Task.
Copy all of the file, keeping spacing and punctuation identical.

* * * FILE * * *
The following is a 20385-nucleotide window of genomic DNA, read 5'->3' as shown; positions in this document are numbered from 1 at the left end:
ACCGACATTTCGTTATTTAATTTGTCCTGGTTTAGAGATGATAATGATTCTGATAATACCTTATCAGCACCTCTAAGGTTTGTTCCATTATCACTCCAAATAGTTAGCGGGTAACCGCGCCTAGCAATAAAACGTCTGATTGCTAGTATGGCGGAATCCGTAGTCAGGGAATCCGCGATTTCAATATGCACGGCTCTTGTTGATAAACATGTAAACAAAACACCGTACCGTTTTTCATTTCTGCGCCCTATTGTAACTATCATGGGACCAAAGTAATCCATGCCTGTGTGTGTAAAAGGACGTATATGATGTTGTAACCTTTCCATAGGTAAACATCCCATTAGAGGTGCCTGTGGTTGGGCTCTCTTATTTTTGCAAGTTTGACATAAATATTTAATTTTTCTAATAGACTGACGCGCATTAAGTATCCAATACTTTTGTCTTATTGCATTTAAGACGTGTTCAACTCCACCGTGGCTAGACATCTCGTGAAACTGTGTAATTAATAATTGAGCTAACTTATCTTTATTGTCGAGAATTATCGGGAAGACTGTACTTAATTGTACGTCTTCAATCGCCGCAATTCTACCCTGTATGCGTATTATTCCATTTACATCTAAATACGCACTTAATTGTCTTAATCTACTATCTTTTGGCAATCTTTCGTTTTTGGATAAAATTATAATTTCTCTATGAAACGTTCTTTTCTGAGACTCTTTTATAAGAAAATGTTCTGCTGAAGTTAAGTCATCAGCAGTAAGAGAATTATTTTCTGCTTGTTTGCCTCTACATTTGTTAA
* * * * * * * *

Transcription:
The following is a 20385-nucleotide window of genomic DNA, read 5'->3' as shown; positions in this document are numbered from 1 at the left end:
ACCGACATTTCGTTATTTAATTTGTCCTGGTTTAGAGATGATAATGATTCTGATAATACCTTATCAGCACCTCTAAGGTTTGTTCCATTATCACTCCAAATAGTTAGCGGGTAACCGCGCCTAGCAATAAAACGTCTGATTGCTAGTATGGCGGAATCCGTAGTCAGGGAATCCGCGATTTCAATATGCACGGCTCTTGTTGATAAACATGTAAACAAAACACCGTACCGTTTTTCATTTCTGCGCCCTATTGTAACTATCATGGGACCAAAGTAATCCATGCCTGTGTGTGTAAAAGGACGTATATGATGTTGTAACCTTTCCATAGGTAAACATCCCATTAGAGGTGCCTGTGGTTGGGCTCTCTTATTTTTGCAAGTTTGACATAAATATTTAATTTTTCTAATAGACTGACGCGCATTAAGTATCCAATACTTTTGTCTTATTGCATTTAAGACGTGTTCAACTCCACCGTGGCTAGACATCTCGTGAAACTGTGTAATTAATAATTGAGCTAACTTATCTTTATTGTCGAGAATTATCGGGAAGACTGTACTTAATTGTACGTCTTCAATCGCCGCAATTCTACCCTGTATGCGTATTATTCCATTTACATCTAAATACGCACTTAATTGTCTTAATCTACTATCTTTTGGCAATCTTTCGTTTTTGGATAAAATTATAATTTCTCTATGAAACGTTCTTTTCTGAGACTCTTTTATAAGAAAATGTTCTGCTGAAGTTAAGTCATCAGCAGTAAGAGAATTATTTTCTGCTTGTTTGCCTCTACATTTGTTAA